Our teacher tried to explain to us how to find a slope at a given point of the function $y^2 = 2px$ by taking derivative from both sides of the equation, he did this: $$y^2= 2px $$ $$2yy' = 2p$$ $$ y' = \frac{p}{y}$$ I haven't quite understood the second part of the process, will be thankful for a logical and clear explanation :)

  • $\begingroup$ $y$ is a function in $x$, thus by chain rule $y^2=y^2(x)=2y(x)y'(x)$. $\endgroup$ – Frank Lu Jan 5 '17 at 6:36
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    $\begingroup$ The funny thing is that when you differentiate, for example $x^2$, what you are actually doing is the same: $$y=x^2 \\ [y]=[x^2] \\ y'=2x$$. $\endgroup$ – Billy Rubina Jan 5 '17 at 9:07
  • $\begingroup$ @Oppa Hilbert Style helped me the most, I've understood it a momet after I've sent the question ^_^ $\endgroup$ – Ozk Jan 5 '17 at 11:24

When we find derivative of some term. First we find the derivative of the power then the derivative of term.

So left hand side of second step,

$\frac{d}{dx}y^2 = 2y^{2-1}.\frac{d}{dx}y$

= $2y^{1}.\frac{dy}{dx}$

And you can write $\frac{dy}{dx} = y'$

So we have,

= $2y.y'$

In second step on the right hand side,


= 2p$\frac{d}{dx}x$

As 2 and p is constant and derivative of x with respect to x is 1.

= 2p

At last,

2y.y' = 2p.

$y' = \frac{p}{y}$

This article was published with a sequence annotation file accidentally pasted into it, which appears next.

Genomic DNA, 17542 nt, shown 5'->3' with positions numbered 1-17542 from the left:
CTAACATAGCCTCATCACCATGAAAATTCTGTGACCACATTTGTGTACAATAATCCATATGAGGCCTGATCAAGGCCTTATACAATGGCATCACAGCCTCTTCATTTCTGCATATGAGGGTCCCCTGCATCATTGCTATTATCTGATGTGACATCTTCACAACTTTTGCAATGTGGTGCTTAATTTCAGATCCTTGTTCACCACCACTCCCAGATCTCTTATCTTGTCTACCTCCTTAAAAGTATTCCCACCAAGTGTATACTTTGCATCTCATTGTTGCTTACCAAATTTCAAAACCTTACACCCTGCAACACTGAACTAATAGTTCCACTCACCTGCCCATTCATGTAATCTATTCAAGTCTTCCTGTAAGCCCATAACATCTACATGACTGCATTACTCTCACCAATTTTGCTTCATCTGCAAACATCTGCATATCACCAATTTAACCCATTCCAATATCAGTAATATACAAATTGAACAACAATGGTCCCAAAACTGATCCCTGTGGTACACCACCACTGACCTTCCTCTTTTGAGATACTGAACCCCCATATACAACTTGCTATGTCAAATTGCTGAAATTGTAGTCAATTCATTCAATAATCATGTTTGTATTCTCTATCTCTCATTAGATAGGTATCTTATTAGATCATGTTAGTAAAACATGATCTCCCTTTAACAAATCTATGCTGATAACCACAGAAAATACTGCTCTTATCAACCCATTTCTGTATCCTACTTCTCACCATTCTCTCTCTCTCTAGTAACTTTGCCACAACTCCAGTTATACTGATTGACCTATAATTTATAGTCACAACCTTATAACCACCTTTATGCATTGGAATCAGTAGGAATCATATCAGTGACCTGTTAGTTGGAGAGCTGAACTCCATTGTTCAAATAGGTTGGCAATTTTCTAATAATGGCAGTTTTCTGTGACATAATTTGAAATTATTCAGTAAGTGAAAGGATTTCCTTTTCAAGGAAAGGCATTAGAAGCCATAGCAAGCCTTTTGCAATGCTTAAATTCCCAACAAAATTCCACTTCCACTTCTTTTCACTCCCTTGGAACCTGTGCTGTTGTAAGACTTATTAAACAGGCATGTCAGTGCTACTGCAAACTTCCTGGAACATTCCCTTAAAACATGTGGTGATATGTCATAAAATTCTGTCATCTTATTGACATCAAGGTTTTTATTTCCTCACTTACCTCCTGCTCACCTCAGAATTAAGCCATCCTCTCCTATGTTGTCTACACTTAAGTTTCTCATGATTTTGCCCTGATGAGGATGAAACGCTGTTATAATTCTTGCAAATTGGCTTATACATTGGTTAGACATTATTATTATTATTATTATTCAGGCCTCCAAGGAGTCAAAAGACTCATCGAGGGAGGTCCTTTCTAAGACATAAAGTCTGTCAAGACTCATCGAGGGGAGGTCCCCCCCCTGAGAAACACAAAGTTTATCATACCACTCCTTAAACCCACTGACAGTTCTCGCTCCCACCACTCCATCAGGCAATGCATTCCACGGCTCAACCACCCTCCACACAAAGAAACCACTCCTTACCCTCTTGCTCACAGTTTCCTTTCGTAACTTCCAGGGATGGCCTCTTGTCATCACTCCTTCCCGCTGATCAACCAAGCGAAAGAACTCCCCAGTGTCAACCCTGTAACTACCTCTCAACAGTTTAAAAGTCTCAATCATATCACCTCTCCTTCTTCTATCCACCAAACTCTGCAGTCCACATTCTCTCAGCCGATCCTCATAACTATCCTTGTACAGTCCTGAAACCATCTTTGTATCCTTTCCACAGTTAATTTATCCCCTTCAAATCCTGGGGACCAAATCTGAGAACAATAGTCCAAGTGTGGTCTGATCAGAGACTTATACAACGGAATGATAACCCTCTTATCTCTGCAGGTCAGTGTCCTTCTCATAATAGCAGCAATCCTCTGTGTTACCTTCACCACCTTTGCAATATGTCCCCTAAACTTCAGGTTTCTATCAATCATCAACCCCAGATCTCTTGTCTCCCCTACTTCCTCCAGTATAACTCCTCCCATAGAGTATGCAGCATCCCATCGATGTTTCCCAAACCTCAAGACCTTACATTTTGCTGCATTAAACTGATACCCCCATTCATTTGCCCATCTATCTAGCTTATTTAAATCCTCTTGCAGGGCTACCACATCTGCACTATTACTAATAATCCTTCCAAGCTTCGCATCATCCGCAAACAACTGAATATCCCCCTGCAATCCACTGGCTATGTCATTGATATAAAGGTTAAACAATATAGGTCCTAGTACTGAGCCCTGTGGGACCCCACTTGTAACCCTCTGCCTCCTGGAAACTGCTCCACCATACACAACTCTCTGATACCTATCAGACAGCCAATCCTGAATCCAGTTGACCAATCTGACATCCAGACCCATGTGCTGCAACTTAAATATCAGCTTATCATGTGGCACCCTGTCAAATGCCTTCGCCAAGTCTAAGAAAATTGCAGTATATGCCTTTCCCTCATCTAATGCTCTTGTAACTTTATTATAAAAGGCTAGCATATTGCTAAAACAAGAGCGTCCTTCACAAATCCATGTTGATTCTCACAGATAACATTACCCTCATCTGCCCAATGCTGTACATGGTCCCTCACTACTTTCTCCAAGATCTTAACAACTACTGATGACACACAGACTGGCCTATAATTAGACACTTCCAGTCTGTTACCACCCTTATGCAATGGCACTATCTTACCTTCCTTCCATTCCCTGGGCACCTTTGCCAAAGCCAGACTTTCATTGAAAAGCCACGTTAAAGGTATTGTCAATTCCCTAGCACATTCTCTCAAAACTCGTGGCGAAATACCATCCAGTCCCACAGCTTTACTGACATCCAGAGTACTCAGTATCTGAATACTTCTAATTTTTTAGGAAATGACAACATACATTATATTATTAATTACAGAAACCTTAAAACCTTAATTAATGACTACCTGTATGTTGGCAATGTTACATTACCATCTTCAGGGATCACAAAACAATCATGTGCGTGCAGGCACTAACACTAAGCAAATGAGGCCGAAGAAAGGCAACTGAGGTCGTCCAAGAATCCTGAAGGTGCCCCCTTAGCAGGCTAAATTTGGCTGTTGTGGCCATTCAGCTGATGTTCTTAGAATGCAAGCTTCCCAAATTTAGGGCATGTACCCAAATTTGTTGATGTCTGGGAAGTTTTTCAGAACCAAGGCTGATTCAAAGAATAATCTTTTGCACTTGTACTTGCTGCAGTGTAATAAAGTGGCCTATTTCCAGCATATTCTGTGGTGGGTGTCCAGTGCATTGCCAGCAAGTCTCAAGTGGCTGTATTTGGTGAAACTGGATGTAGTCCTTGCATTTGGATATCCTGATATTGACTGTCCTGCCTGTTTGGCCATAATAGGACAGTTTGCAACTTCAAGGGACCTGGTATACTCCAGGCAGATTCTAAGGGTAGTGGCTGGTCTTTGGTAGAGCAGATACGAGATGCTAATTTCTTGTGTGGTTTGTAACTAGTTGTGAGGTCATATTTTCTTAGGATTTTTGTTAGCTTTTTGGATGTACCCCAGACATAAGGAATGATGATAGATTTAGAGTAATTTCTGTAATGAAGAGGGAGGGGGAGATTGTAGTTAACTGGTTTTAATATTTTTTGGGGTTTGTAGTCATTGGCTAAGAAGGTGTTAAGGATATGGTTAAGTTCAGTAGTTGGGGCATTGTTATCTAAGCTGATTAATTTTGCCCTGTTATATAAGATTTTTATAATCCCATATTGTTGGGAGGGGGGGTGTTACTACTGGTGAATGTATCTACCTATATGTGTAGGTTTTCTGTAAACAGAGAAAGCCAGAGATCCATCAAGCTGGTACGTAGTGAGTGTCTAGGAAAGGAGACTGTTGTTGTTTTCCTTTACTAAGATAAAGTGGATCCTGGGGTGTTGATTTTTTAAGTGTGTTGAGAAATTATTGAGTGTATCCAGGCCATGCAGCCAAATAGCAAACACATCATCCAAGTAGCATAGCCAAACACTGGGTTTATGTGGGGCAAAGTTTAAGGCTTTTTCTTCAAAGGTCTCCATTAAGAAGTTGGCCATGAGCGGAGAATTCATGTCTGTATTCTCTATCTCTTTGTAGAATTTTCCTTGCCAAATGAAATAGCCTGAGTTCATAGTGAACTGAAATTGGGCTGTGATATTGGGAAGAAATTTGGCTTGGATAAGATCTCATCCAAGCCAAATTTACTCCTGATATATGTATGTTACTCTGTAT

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    $\begingroup$ find this explanation very useful and coherent, tho you forgot the 2 in the 2px. $\endgroup$ – Ozk Jan 5 '17 at 11:28
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    $\begingroup$ @Ozk yes sorry for that. I edit it. $\endgroup$ – Kanwaljit Singh Jan 5 '17 at 12:14

It will become clear if you know the concept of implicit differentiation.

Thus we have that $$y^2=2px $$ $$\Rightarrow 2y\frac {dy}{dx} =2p\frac {dx}{dx} $$ $$\Rightarrow 2yy'= 2p $$ $$\Rightarrow y'=\frac {p}{y} $$ where $y^{(n)} $ is the nth derivative of $y$ (we generally use $y', y''$ etc. for lower derivatives but it is not advisable for higher ones). Hope it helps.


This is just the chain rule you presumably learned about earlier in calc, but the notation is more compact. Recall the chain rule says that $$ \frac{d}{dx}f(y(x)) = f'(y(x))y'(x) $$

The LHS of the second line is just the chain rule applied for $f(y) = y^2$. Since $f'(y) = 2y,$ we have $$ \frac{d}{dx}(y(x))^2 = 2y(x)y'(x). $$


$y$ is a function of $x$. $y^2$ is differentiated with respect to independent variable $x$ using Chain Rule. Instead of everytime writing like the following

$$y(x)^2= 2px, \,2y(x)y'(x) = 2p,\, y^{\prime}(x) = \frac{p}{y(x)}$$

your teacher has omitted repetitive parentheses $(x)$, assuming that you can appreciate that $p$ is a constant and $x,y$ are variables.

BTW $p$ is double the focal length of parabola which has a property that sub-normal ( projection on x-axis $=p)$ is always constant for the normal (in red).

enter image description here


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